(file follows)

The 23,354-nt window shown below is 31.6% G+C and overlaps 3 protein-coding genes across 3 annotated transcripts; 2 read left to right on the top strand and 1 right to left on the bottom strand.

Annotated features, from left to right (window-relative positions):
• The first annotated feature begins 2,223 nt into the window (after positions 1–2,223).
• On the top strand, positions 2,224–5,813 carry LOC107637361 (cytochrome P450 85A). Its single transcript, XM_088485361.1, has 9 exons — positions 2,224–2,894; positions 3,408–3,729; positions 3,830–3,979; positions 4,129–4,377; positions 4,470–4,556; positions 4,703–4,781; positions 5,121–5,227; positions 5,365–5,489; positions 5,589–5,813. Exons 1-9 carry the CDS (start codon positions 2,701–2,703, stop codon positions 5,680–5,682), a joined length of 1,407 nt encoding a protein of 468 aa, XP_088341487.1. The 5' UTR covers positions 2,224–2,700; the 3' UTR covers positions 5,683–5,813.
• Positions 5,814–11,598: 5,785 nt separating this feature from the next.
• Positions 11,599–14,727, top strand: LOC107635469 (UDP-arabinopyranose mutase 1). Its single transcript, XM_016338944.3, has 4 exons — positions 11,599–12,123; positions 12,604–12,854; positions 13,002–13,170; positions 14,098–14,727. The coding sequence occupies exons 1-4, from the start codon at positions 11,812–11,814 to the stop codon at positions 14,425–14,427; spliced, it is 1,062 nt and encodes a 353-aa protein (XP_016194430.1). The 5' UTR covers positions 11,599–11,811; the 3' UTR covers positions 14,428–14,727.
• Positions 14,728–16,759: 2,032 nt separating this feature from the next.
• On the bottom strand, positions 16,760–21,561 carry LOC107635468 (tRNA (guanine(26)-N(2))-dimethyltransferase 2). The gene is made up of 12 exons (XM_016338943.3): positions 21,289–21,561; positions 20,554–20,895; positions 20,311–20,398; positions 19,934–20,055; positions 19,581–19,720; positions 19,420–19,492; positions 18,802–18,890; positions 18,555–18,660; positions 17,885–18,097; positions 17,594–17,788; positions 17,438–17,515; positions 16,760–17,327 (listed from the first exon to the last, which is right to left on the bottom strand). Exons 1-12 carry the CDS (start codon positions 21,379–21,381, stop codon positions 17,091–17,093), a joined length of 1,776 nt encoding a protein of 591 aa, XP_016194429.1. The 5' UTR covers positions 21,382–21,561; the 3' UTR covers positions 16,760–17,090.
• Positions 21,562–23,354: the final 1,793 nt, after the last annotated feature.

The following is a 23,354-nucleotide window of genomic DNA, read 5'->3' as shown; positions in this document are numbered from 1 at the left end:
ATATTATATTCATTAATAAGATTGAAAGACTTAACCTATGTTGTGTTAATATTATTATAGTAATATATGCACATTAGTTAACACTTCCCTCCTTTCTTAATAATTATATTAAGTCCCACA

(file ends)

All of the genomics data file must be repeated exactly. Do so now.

The 23,354-nt window shown below is 31.6% G+C and overlaps 3 protein-coding genes across 3 annotated transcripts; 2 read left to right on the top strand and 1 right to left on the bottom strand.

Annotated features, from left to right (window-relative positions):
• The first annotated feature begins 2,223 nt into the window (after positions 1–2,223).
• On the top strand, positions 2,224–5,813 carry LOC107637361 (cytochrome P450 85A). Its single transcript, XM_088485361.1, has 9 exons — positions 2,224–2,894; positions 3,408–3,729; positions 3,830–3,979; positions 4,129–4,377; positions 4,470–4,556; positions 4,703–4,781; positions 5,121–5,227; positions 5,365–5,489; positions 5,589–5,813. Exons 1-9 carry the CDS (start codon positions 2,701–2,703, stop codon positions 5,680–5,682), a joined length of 1,407 nt encoding a protein of 468 aa, XP_088341487.1. The 5' UTR covers positions 2,224–2,700; the 3' UTR covers positions 5,683–5,813.
• Positions 5,814–11,598: 5,785 nt separating this feature from the next.
• Positions 11,599–14,727, top strand: LOC107635469 (UDP-arabinopyranose mutase 1). Its single transcript, XM_016338944.3, has 4 exons — positions 11,599–12,123; positions 12,604–12,854; positions 13,002–13,170; positions 14,098–14,727. The coding sequence occupies exons 1-4, from the start codon at positions 11,812–11,814 to the stop codon at positions 14,425–14,427; spliced, it is 1,062 nt and encodes a 353-aa protein (XP_016194430.1). The 5' UTR covers positions 11,599–11,811; the 3' UTR covers positions 14,428–14,727.
• Positions 14,728–16,759: 2,032 nt separating this feature from the next.
• On the bottom strand, positions 16,760–21,561 carry LOC107635468 (tRNA (guanine(26)-N(2))-dimethyltransferase 2). The gene is made up of 12 exons (XM_016338943.3): positions 21,289–21,561; positions 20,554–20,895; positions 20,311–20,398; positions 19,934–20,055; positions 19,581–19,720; positions 19,420–19,492; positions 18,802–18,890; positions 18,555–18,660; positions 17,885–18,097; positions 17,594–17,788; positions 17,438–17,515; positions 16,760–17,327 (listed from the first exon to the last, which is right to left on the bottom strand). Exons 1-12 carry the CDS (start codon positions 21,379–21,381, stop codon positions 17,091–17,093), a joined length of 1,776 nt encoding a protein of 591 aa, XP_016194429.1. The 5' UTR covers positions 21,382–21,561; the 3' UTR covers positions 16,760–17,090.
• Positions 21,562–23,354: the final 1,793 nt, after the last annotated feature.

The following is a 23,354-nucleotide window of genomic DNA, read 5'->3' as shown; positions in this document are numbered from 1 at the left end:
ATATTATATTCATTAATAAGATTGAAAGACTTAACCTATGTTGTGTTAATATTATTATAGTAATATATGCACATTAGTTAACACTTCCCTCCTTTCTTAATAATTATATTAAGTCCCACA